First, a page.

Take the 2-minute tour ×
Mathematics Stack Exchange is a question and answer site for people studying math at any level and professionals in related fields. It's 100% free, no registration required.

Let $f:[a,\infty)\rightarrow \mathbb{R}, \ \ f\in C^2[a,\infty)$ such that $$ \\ f(a)>0 , \ \ f'(a)<0, \ \ f''(x)\leq 0 \ \ \forall x\in [a,\infty)$$ Prove that

$$ \exists !~t\in (a,\infty):f(t)=0$$

share|improve this question
    
Source? Motivation? Effort on part of poster? –  Gerry Myerson Jul 14 '13 at 12:47
1  
Words?${}{}{}{}{}{}$ –  Javier Badia Jul 14 '13 at 12:51
    
Eyes pain looking at math symbols. –  Torsten Hĕrculĕ Cärlemän Jul 14 '13 at 12:54
1  
Is it not preferred to state a mathematical question using only mathematical symbols(if it is possible)? If not, I will use words onwards. –  EricAm Jul 14 '13 at 13:06
    
@Babak S: Can you tell me why $t$ is preferred over $x'$? I don't see why. –  EricAm Jul 14 '13 at 13:07

2 Answers 2

up vote 3 down vote accepted

From the mean value theorem, $f'(x)-f'(a)=(x-a)f''(\xi)$ for some $\xi\in(a,x)$, hence $f'(x)\le f'(a)<0$ for all $x\in(a,\infty)$ because $x-a\ge0$ and $f''(\xi)\le 0$. As a consequence $\frac{f'(x)}{f'(a)}\ge1$ for all $x\ge a$.

Let $x=a-\frac{f(a)}{f'(a)}$. Then $x>a$ and $f(x)-f(a)=(x-a)f'(\xi)=-f(a)\frac{f'(\xi)}{f'(a)}\le -f(a)$ because $f(a)>0$ and $\frac{f'(\xi)}{f'(a)}\ge1$. In other words, $f(x)\le 0<f(a)$ and by the intermediate value theorem, there exists $t\in[a,x]$ with $f(t)=0$.

If there were two solutions $f(t_1)=f(t_2)=0$ with $t_1<t_2$, then by Rolle $f'(x)=0$ for some $x\in(t_1,t_2)$, contradicting $f'(x)<0$. Hence the solution is unique.

share|improve this answer

I will only give the idea which you can formalise yourself. It isn't too difficult, and should be a useful exercise.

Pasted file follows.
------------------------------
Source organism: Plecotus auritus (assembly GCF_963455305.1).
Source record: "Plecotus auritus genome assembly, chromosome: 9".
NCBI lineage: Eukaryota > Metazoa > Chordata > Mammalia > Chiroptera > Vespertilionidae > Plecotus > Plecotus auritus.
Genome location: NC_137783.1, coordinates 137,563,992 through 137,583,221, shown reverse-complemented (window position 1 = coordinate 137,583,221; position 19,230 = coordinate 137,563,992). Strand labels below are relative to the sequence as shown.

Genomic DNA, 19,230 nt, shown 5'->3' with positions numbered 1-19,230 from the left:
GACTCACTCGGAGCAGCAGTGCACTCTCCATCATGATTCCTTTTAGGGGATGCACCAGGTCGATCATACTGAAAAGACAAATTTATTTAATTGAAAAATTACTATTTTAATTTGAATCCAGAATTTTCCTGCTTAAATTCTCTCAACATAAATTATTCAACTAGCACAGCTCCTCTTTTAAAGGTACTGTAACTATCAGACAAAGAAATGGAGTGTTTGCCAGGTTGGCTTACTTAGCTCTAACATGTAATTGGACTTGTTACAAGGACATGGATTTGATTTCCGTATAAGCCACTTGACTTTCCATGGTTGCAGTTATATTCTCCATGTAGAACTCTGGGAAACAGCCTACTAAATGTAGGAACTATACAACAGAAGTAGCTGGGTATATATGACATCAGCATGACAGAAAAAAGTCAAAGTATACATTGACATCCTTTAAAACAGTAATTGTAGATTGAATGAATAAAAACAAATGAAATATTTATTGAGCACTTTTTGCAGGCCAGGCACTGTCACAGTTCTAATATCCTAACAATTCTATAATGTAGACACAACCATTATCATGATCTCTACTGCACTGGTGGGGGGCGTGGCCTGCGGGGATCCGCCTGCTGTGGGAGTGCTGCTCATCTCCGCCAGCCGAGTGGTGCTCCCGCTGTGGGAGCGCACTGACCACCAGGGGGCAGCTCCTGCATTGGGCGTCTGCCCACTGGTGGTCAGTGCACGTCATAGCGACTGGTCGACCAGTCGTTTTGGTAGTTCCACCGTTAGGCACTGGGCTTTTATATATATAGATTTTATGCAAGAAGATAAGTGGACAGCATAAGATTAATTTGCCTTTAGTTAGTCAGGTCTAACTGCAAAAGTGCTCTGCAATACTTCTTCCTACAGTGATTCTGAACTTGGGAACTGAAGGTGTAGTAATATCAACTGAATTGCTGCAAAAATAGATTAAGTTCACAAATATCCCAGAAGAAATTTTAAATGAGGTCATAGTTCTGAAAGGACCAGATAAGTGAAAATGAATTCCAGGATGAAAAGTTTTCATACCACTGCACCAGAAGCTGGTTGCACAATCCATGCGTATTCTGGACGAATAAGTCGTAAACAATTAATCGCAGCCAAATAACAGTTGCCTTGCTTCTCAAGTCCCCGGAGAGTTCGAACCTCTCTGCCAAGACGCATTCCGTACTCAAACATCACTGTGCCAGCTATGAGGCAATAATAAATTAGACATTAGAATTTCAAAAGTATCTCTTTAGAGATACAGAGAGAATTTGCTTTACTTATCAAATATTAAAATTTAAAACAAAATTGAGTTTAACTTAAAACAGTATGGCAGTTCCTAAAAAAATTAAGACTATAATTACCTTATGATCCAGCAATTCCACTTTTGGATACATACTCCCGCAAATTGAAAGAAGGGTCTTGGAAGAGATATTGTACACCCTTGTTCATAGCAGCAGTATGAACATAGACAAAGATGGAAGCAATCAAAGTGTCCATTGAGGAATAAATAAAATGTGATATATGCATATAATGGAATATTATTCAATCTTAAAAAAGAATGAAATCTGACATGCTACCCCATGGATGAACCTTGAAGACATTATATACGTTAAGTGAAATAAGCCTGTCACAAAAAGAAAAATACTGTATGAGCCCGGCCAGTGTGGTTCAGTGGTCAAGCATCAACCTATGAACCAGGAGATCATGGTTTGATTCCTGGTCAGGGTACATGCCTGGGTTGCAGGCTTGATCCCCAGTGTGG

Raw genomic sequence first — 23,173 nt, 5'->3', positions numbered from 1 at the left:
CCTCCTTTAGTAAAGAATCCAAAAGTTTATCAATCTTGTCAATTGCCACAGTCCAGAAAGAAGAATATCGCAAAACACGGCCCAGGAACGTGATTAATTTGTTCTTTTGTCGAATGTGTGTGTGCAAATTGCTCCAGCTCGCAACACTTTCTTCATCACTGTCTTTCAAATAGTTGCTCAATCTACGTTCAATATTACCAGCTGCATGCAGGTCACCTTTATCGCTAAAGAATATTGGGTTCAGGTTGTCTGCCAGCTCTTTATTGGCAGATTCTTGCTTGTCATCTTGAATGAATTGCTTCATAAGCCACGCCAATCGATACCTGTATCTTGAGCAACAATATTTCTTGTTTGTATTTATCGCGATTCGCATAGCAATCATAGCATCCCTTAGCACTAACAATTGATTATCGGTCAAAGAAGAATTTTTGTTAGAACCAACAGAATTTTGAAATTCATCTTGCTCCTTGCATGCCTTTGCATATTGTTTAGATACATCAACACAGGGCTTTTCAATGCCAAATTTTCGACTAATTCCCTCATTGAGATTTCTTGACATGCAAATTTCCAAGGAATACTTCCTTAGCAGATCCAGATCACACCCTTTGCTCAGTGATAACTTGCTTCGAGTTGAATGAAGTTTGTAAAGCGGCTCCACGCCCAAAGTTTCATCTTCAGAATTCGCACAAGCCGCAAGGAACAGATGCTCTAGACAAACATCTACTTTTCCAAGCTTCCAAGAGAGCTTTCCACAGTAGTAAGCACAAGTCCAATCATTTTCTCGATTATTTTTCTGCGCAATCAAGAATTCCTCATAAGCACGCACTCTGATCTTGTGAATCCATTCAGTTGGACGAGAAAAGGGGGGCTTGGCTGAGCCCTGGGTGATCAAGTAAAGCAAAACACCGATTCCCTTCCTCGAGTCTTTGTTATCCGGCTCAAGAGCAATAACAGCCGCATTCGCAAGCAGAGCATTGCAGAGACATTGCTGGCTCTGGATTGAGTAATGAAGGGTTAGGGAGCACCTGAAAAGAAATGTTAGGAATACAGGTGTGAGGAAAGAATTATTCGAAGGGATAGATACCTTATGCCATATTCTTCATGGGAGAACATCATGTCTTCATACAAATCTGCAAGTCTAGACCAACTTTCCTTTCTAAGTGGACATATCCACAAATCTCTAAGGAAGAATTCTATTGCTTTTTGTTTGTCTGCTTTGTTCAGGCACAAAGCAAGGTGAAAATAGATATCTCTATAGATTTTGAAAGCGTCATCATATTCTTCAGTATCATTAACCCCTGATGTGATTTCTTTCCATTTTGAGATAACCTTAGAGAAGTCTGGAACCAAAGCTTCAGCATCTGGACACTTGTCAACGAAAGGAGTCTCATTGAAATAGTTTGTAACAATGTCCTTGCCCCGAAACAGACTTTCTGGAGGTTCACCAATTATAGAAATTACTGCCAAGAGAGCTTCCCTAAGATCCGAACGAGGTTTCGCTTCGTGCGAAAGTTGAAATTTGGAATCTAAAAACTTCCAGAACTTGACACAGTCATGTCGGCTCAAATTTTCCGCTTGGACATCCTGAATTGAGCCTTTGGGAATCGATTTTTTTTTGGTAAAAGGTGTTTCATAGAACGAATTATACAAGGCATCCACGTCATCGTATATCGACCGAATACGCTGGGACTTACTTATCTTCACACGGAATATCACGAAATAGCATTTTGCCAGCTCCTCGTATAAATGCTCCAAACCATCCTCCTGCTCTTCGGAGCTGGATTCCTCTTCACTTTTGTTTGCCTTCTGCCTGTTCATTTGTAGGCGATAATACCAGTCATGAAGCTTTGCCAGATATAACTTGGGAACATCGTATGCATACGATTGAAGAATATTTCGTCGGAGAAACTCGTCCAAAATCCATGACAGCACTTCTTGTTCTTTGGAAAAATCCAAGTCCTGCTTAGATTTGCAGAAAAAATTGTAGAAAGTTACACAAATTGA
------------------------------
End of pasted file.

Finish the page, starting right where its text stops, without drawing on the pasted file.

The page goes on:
The value of $f(a)$ is greater than zero, it's differential lower than zero. This means that, for $\epsilon$ sufficiently small, values $f(x')$ for $x'\in (a, \epsilon)$ will be lower than $f(a)$.

If you take such an $x'$, you are in the same situation again, since all second derivatives negative or zero means that $f'(x')\le f'(a)$ for all $x'\in(a,\infty)$. So you know that, about $f(x')$, you can do the same trick as before.

The only difficulty then is to show that you can chose an epsilon small enough s.t. the trick works for any $x'\in (a,\infty)$ (i.e. chose an epsilon uniformly).

You can then iterate this, and since $\epsilon\gt 0$, you will reach $f(x')\le 0$ after finite iterations. The best part: you can continue doing this iteration to infininty, and your function will only decrease in value.

This means you will have captures that one unique x', since it would otherwise be a contradiction to the intermediate value theorem.

Edit: Corrected terminology. I used mean-value instead of intermediate.

share|improve this answer

Your Answer

 
discard

By posting your answer, you agree to the privacy policy and terms of service.

Not the answer you're looking for? Browse other questions tagged or ask your own question.